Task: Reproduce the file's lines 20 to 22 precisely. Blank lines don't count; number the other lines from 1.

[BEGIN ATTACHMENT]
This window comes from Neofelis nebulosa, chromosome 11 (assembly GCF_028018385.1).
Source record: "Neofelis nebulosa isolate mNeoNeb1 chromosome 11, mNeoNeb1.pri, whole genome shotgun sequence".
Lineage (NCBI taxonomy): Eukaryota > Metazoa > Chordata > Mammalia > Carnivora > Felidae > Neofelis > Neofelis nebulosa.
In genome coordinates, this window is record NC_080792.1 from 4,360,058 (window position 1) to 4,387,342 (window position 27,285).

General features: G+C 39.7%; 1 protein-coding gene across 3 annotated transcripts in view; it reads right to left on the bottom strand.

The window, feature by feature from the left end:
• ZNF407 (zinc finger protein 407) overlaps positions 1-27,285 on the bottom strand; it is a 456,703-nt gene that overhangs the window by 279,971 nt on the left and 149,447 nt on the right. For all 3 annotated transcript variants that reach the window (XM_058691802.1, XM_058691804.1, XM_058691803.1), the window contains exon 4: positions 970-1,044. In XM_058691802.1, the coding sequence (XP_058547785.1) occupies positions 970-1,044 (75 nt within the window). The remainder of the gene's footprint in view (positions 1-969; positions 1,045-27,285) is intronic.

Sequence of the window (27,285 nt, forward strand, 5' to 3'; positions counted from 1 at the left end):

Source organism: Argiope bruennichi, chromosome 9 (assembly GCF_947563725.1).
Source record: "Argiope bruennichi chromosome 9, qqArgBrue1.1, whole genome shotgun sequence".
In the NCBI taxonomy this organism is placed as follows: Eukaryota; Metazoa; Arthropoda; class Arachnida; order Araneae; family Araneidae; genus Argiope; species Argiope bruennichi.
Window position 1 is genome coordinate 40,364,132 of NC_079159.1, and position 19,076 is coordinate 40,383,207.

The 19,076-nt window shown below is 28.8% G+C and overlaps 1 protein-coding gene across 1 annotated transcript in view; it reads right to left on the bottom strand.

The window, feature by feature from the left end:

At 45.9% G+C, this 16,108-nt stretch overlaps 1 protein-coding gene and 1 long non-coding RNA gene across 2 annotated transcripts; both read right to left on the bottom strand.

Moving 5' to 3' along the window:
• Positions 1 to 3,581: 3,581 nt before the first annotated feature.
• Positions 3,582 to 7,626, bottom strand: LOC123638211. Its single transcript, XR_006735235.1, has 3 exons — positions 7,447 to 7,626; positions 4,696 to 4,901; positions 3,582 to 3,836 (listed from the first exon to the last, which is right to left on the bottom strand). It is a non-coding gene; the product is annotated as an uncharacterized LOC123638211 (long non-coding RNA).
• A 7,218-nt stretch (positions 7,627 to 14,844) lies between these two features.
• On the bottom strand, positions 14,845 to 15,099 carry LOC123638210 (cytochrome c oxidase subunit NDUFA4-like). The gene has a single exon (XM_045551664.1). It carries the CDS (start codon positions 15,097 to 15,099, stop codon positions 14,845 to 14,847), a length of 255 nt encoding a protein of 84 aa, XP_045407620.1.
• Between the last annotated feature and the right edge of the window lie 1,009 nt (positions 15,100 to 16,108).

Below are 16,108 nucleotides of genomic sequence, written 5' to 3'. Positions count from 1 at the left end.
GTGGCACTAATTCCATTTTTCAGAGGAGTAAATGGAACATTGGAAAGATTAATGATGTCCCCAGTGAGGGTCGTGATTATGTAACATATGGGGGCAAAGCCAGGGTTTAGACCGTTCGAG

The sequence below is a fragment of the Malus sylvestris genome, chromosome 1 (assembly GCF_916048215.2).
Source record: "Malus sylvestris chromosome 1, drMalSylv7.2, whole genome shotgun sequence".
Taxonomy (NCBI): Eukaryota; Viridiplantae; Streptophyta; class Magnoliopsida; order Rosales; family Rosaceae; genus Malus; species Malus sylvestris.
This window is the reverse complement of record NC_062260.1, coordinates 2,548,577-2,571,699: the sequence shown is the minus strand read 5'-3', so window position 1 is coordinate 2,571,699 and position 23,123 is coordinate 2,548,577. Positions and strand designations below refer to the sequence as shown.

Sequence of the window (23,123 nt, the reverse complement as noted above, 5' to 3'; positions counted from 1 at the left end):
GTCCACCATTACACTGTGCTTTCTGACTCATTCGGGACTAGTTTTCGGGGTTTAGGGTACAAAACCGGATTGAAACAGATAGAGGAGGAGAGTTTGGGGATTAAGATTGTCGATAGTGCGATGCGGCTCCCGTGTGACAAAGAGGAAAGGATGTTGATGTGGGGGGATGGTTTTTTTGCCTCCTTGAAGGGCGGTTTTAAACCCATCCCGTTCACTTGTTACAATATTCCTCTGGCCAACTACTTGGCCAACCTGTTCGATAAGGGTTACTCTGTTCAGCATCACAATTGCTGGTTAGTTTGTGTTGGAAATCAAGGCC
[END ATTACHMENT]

• On the bottom strand, positions 14,845 to 15,099 carry LOC123638210 (cytochrome c oxidase subunit NDUFA4-like). The gene has a single exon (XM_045551664.1). It carries the CDS (start codon positions 15,097 to 15,099, stop codon positions 14,845 to 14,847), a length of 255 nt encoding a protein of 84 aa, XP_045407620.1.
• Between the last annotated feature and the right edge of the window lie 1,009 nt (positions 15,100 to 16,108).

Below are 16,108 nucleotides of genomic sequence, written 5' to 3'. Positions count from 1 at the left end.